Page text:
ORAL ANTI-DIABETIC MEDICATIONS: What You Need To Know

WE had an interesting time with our diabetics last week. Wednesdays are the diabetic’s clinic days. We decided to educate the clients on oral anti-diabetic medications. This is a feedback from the Disposal of Unused Unwanted Medicines Programme (DUMP). A client asked why we were focusing on oral anti-diabetic medications. Lack of understanding of the disease and medications contribute to in appropriate use of medications and a drawback to the achievement of treatment outcomes.

 

Diabetes mellitus is either the absolute or relative lack of insulin in the body. You need insulin to facilitate the utilisation of glucose by the cells of the body. 

There are two main types of diabetes Type 1 and Type 2. In Type I diabetes the body is unable to produce insulin so you depend on external insulin to control your blood sugar

 Type 2 diabetes is either due to inadequate secretion of insulin or insulin resistance, that is the cells are not sensitive to insulin and therefore insulin is unable to move glucose into the cells. Type 2 diabetes account for about 90 per cent to 90per cent of all diagnosed cases. 

We began the session by showing our clients at the pharmacy waiting area the various oral anti diabetic medications available at the clinic.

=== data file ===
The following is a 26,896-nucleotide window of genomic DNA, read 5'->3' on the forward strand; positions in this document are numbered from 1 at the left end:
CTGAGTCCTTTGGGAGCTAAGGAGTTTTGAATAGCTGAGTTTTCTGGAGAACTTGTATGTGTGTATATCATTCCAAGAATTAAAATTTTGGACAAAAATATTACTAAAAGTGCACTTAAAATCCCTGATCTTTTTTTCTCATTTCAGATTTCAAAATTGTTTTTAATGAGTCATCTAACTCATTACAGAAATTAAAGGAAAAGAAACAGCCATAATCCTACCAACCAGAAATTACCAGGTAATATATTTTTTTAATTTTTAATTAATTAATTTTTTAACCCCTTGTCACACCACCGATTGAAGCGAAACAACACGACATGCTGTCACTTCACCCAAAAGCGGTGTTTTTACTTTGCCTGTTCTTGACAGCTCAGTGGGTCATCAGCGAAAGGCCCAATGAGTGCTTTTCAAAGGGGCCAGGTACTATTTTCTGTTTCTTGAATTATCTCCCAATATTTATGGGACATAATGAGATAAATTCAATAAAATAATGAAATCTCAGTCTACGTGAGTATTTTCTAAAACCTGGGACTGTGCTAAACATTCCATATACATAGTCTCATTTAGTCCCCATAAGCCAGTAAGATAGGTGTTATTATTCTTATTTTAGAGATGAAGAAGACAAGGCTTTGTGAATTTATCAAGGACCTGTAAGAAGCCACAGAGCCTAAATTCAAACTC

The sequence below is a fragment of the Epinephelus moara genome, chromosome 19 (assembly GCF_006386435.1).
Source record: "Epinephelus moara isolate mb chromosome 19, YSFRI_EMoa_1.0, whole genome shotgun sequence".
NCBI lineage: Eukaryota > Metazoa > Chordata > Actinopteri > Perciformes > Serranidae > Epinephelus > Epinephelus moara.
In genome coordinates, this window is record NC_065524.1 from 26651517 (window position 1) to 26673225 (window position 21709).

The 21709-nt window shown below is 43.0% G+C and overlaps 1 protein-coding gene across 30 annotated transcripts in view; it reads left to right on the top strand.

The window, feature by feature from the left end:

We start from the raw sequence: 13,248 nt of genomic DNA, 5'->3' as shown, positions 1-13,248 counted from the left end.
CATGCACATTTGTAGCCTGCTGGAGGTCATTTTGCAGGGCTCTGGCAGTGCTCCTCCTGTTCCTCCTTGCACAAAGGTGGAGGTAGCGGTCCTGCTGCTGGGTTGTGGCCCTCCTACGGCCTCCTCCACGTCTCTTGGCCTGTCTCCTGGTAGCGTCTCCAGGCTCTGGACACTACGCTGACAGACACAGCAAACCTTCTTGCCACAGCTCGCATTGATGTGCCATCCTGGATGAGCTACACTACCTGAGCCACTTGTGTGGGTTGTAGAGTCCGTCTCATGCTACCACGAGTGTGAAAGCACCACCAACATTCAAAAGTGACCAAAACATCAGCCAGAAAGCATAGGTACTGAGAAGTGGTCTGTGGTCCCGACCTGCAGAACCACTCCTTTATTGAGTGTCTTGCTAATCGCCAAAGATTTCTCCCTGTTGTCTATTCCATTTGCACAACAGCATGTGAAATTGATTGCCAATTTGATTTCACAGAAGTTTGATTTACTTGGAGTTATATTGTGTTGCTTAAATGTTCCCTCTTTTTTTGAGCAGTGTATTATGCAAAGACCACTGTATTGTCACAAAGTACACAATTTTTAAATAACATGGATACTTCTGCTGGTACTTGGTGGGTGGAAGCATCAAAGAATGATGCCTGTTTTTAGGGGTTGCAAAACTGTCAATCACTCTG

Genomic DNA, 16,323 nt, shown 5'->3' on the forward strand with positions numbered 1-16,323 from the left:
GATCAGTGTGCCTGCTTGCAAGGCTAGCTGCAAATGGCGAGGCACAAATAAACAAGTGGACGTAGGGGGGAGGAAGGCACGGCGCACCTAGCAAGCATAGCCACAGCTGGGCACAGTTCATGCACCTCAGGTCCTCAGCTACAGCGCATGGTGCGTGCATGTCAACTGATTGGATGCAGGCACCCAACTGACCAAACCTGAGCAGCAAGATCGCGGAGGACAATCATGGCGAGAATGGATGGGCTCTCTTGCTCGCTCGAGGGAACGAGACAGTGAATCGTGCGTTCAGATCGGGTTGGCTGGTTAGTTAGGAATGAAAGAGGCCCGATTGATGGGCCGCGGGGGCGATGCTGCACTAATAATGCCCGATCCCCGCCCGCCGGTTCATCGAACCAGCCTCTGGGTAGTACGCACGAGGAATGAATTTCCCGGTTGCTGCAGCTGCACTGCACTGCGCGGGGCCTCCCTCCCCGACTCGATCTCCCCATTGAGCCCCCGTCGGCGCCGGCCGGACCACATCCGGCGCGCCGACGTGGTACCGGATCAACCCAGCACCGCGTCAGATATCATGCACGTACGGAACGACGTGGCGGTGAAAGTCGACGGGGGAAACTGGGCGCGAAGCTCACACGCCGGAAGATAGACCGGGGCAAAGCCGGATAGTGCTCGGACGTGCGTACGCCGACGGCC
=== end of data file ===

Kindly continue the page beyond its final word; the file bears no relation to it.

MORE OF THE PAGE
These were Metformin, Glibenclamide, Gliclazide, Glimepiride, Tolbutamide, Pioglitazone, Vidagliptin, and Saxagliptin. 

The clients could identify the oral anti diabetics they used to manage their diabetes mellitus. The next question was to find out from the clients how each of these medicines worked to control blood sugar. None could explain. 

There were clients who used Metformin alone. There were clients who used Metformin plus either Glibenclamide or Gliclazide or Glimepiride or Tolbutamide or Vidagliptin or Saxagliptin or Pioglitazone. 

There were clients who used Metformin plus Vidagliptin or Saxagliptin plus either Glibenclamide or Gliclazide or Gliniepiride. 

There were clients who used Metformin plus Pioglitazone plus either Glibenclamide or Gliclazide or Glimepiride. The medicines Used in Type 2 diabetes are either to stimulate the beta cells of the pancreas to produce more insulin or to increase the sensitivity of the cells to insulin. 

A discussion of antidiabetics will always focus on Metformin. Indeed a client asked why so many diabetics in the country are on Metformin. Metformin acts by enhancing the action of insulin, especially in the liver and skeletal muscle. Metformin increases the sensitivity of the cells to insulin. It also inhibits production of glucose by the liver and delays absorption or glucose from the gut. 

There is evidence of Metformin having a favourable effect on cardiovascular risk associated with Type 2 Diabetes. lt depresses appetite. It is clear from the fore-going why you would find many diabetics on Metformin. 

It could cause some stomach discomfort and therefore better taken after food. It is taken either once or twice or thrice daily on the advice of the doctor. 

Examples of medicines that directly stimulate the beta cells of the pancreas to produce insulin indude Glibenclamide, Gliclazide, Glimepiride, Tolbutamide.